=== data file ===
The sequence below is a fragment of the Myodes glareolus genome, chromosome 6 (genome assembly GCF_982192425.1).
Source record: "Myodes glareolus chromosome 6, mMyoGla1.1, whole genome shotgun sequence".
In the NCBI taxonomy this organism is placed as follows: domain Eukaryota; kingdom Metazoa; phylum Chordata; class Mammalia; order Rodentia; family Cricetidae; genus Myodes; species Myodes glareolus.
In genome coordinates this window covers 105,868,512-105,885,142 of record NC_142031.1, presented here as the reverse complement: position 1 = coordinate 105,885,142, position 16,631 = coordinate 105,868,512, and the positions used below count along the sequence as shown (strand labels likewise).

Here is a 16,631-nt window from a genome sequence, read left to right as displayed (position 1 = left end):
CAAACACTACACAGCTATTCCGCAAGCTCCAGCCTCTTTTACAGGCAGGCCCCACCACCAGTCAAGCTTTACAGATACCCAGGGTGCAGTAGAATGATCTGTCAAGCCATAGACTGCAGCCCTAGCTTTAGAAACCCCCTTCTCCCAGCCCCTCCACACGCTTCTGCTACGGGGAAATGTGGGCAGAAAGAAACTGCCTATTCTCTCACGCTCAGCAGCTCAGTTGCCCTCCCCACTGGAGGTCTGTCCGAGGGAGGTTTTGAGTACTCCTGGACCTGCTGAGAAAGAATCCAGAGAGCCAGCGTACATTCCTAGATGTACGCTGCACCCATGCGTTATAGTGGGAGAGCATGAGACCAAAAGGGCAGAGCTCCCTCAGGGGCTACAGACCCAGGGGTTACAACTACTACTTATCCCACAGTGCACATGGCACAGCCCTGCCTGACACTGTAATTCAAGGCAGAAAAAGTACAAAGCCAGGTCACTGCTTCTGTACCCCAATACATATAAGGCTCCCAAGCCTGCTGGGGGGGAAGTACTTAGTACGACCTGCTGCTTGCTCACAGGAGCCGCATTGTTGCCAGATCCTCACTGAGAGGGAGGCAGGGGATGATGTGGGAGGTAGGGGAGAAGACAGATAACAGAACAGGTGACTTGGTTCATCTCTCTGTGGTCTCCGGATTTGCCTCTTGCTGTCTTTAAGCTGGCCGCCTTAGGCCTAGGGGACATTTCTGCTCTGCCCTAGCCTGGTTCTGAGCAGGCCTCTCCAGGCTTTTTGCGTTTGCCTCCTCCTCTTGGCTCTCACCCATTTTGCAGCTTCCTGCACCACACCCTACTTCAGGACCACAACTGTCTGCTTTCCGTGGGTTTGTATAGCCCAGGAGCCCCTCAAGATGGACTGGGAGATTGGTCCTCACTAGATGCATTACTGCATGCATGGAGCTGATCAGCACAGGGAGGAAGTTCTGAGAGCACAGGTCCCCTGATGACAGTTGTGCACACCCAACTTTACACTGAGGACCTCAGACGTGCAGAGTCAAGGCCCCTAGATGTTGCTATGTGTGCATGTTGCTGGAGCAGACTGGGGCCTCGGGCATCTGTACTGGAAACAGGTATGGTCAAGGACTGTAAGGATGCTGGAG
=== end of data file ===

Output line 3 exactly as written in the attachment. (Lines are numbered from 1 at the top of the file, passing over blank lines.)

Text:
In the NCBI taxonomy this organism is placed as follows: domain Eukaryota; kingdom Metazoa; phylum Chordata; class Mammalia; order Rodentia; family Cricetidae; genus Myodes; species Myodes glareolus.